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Deep Sea LAND Animals and Biospheres

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posted on Jul, 15 2010 @ 10:46 AM
Just as we have different species on land,
I think the same applies underwater, ie. mammals, insects, birds, etc.
For instance, a "bird" type would be the frilly Lion Fish,
Dolphin/whales the mammal,
crustaceans are similar to insects (exoskeleton),
sea cucumber, the slug? (BTW slugs and snails are animals)
sea horses and others that rear their young in their mouth, the marsupial,
and so on.
Think about it, could it be possible that as life was developing, it originated
from the sea creatures? Due to evolution and adaptation, our land species
developed/changed accordingly.

There is a completely different world undersea...
Strange, we have accomplished visiting the vacuum of space,
but still have not been able to conquer the pressure of the waters.
Once that can be successful, underwater biospheres can and should be made.....
One sure way to not to be affected much by tsunamis or global flooding.
Not EVERYONE can make it to space for catastrophe,
but everyone CAN go undersea..........
Once a good biosphere is made and stable, undergorund tunneling can
begin, too, to expand the living area.

I would like to still continue trying to figure out or even guess as close
as possible the relations of sea and land species.
Such as an octopus....that must be something of its own, all I can think of
is it has eight limbs (spider?) but it is soft bodied (no exo.),
but then you look at a crab, it also has eight legs, has an exo. and could
be a starter for the arachnid.

I would love for anyone to contribute their guesses on what they think the
relations are or could have been.

posted on Jul, 15 2010 @ 10:59 AM
What about the squid and the jellyfish? The squid has an endoskeleton and the jellyfish has no skeleton. I'm not sure what kind of land animal or insect is related to a squid or a jellyfish. Unless they haven't discovered that kind of species, if there is one.

posted on Jul, 15 2010 @ 02:34 PM
I would think the squid, octopus and cuttlefish are a combo of mollusk/insect (arachnid?) I am not sure, but I think mollusks can either have a shell or not. A slug/snail are considered land mollusk (one type has a shell, the other does not). My idea about the arachnid portion is again the eight limbs. So that must have been a combo, then later was split up accordingly for adaptation to land.

The jelly (invertabrate) is something very special. I think it is more of a giant living cell. Maybe combo that with mollusk.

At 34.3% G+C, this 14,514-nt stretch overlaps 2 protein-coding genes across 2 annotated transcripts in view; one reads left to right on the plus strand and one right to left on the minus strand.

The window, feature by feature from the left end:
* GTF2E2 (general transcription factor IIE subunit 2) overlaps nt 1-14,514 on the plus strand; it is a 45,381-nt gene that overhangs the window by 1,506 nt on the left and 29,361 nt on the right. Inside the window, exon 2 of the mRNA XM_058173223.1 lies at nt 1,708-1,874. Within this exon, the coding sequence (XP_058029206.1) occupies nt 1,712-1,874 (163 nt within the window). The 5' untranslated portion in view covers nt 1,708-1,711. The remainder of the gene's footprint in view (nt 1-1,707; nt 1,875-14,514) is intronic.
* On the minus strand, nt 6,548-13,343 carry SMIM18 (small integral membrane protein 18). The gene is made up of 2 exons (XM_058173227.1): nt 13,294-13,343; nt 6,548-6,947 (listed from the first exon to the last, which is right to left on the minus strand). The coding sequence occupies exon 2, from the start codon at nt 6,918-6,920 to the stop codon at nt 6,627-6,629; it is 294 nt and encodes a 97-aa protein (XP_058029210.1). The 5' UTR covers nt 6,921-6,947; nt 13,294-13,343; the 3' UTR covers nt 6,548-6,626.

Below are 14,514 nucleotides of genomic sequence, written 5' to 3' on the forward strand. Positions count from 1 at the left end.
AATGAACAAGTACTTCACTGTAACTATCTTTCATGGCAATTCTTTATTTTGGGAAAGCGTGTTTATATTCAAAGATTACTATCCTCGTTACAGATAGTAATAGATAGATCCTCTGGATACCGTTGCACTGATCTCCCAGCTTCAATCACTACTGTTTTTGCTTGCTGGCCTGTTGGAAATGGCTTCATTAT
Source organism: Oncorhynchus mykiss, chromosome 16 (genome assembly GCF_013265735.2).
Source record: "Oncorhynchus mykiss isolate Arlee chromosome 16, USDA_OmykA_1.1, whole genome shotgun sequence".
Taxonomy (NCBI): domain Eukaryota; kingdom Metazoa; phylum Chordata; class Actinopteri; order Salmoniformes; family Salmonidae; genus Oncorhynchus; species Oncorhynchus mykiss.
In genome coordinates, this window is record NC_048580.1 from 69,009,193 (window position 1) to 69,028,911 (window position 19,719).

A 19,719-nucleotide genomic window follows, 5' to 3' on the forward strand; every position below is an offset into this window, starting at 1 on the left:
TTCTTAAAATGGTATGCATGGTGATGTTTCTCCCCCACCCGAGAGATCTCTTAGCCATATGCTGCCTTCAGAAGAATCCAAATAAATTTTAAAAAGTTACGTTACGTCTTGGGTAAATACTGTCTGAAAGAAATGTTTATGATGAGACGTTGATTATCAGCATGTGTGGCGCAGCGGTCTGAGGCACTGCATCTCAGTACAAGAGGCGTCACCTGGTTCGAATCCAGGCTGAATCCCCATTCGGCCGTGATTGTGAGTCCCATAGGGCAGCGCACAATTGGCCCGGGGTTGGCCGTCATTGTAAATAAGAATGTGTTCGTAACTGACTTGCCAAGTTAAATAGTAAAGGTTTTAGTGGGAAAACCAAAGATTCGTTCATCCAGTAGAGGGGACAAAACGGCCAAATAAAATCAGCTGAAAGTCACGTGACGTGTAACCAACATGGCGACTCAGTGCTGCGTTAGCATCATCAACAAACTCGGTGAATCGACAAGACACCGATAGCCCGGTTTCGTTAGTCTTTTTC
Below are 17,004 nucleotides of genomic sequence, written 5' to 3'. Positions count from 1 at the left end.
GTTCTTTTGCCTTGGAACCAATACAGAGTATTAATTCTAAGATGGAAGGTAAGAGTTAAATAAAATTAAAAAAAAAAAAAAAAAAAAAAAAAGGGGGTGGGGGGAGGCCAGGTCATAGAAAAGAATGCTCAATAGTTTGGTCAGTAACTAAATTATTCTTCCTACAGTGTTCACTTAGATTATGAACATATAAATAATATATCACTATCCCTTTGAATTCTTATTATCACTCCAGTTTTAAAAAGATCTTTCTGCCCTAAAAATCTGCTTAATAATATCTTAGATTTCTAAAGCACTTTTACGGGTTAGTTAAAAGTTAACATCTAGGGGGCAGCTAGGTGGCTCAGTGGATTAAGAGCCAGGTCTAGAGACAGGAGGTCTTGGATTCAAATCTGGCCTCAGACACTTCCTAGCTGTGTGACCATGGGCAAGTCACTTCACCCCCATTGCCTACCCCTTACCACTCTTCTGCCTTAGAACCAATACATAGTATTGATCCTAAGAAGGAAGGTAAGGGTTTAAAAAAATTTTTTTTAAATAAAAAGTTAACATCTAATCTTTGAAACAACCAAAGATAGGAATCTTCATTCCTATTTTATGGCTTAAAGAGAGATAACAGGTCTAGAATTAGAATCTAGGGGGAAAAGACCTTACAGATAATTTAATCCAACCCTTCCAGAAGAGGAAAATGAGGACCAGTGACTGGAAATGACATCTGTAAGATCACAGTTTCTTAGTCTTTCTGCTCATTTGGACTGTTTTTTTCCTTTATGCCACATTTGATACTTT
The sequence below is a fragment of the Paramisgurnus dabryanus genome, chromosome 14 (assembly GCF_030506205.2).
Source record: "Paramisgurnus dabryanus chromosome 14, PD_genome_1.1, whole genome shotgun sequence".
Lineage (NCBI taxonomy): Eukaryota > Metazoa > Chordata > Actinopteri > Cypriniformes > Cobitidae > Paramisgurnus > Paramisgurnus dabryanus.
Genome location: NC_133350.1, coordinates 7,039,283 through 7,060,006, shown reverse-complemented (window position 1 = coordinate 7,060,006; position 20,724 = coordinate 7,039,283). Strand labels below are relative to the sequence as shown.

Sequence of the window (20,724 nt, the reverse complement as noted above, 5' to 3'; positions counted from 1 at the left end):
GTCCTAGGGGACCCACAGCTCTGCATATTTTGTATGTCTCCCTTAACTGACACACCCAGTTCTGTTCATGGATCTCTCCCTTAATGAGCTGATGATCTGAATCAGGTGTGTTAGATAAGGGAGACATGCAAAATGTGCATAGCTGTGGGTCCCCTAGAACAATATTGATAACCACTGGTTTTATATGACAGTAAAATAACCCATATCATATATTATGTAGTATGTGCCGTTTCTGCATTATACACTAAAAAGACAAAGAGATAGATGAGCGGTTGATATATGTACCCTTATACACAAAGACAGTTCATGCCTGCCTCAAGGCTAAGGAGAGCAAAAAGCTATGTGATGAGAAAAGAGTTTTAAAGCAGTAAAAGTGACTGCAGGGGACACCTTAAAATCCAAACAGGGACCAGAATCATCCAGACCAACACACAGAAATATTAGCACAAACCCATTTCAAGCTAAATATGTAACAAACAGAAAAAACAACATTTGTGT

posted on Jul, 15 2010 @ 02:43 PM
reply to post by triplereiki


Thanks for the great thread - and how right you are! How little do we know of life in the oceans....

Incidentally, yesterday I was on my balcony and thinking in reverse terms - how little we know of what is in the air above us. I was watching at a low level blackbirids and ravens shuttling backwards and forewards but above them, house martins and swallows feeding at quite a great hight - that meant high flying insects... And above them was a bird of prey - a kite I think. and way way above that was a jet!

Have provided a link to evolution charts - the 13th one shows all the branches and may help answer some of you questions....


[edit on 15-7-2010 by The Wave]

posted on Jul, 16 2010 @ 11:19 AM
reply to post by The Wave

Thank you for providing the Evo charts! Cool!
Yes, it is very interesting that we not only have different species of life, but different levels, too.

I liked you air observaton. We rarely stop, take a look around and actually notice, think, and ponder. So busy in daily life.

Life began somehow, and from that point, branched out accordingly. Still so very much to learn.

posted on Jul, 16 2010 @ 11:56 AM
this thread is cool;

the internal functioning of animals in the sea and the functioning of animals on land may be similar in some respect though im not a phylogeneticist. the adaptation of land animals is entirely different from sea based lifeforms.humans for example are composed of a sentience with a biosphere container.sea based lifeforms seem much simpler and streamlined and it would be amazing if in the sea there is an analogy to man but in exact relation it would probably be an abomination.i could see jelly fish as being the closest "animal" to a human in direct comparison to adaptation and function versus their differing environments. it would be hard to find direct analogies to land and sea based life because of the environment.

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